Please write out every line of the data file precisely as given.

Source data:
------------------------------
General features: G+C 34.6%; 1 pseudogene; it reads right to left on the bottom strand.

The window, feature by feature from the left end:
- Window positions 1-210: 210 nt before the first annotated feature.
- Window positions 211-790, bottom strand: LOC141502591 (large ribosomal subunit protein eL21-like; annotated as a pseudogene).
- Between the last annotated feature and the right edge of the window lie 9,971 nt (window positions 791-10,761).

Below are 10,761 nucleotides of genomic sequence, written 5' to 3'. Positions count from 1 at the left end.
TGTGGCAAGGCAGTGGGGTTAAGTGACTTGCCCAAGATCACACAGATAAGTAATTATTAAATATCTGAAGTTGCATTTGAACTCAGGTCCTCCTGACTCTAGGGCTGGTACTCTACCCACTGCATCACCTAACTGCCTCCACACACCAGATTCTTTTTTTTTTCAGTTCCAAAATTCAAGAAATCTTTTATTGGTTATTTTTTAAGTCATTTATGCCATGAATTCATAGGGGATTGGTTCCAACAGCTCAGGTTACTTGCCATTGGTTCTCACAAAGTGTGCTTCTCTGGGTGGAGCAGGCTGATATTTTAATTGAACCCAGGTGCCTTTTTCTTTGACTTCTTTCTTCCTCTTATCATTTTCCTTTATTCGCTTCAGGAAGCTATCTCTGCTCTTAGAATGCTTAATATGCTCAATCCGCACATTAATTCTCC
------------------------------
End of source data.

General features: G+C 34.6%; 1 pseudogene; it reads right to left on the bottom strand.

The window, feature by feature from the left end:
- Window positions 1-210: 210 nt before the first annotated feature.
- Window positions 211-790, bottom strand: LOC141502591 (large ribosomal subunit protein eL21-like; annotated as a pseudogene).
- Between the last annotated feature and the right edge of the window lie 9,971 nt (window positions 791-10,761).

Below are 10,761 nucleotides of genomic sequence, written 5' to 3'. Positions count from 1 at the left end.
TGTGGCAAGGCAGTGGGGTTAAGTGACTTGCCCAAGATCACACAGATAAGTAATTATTAAATATCTGAAGTTGCATTTGAACTCAGGTCCTCCTGACTCTAGGGCTGGTACTCTACCCACTGCATCACCTAACTGCCTCCACACACCAGATTCTTTTTTTTTTCAGTTCCAAAATTCAAGAAATCTTTTATTGGTTATTTTTTAAGTCATTTATGCCATGAATTCATAGGGGATTGGTTCCAACAGCTCAGGTTACTTGCCATTGGTTCTCACAAAGTGTGCTTCTCTGGGTGGAGCAGGCTGATATTTTAATTGAACCCAGGTGCCTTTTTCTTTGACTTCTTTCTTCCTCTTATCATTTTCCTTTATTCGCTTCAGGAAGCTATCTCTGCTCTTAGAATGCTTAATATGCTCAATCCGCACATTAATTCTCC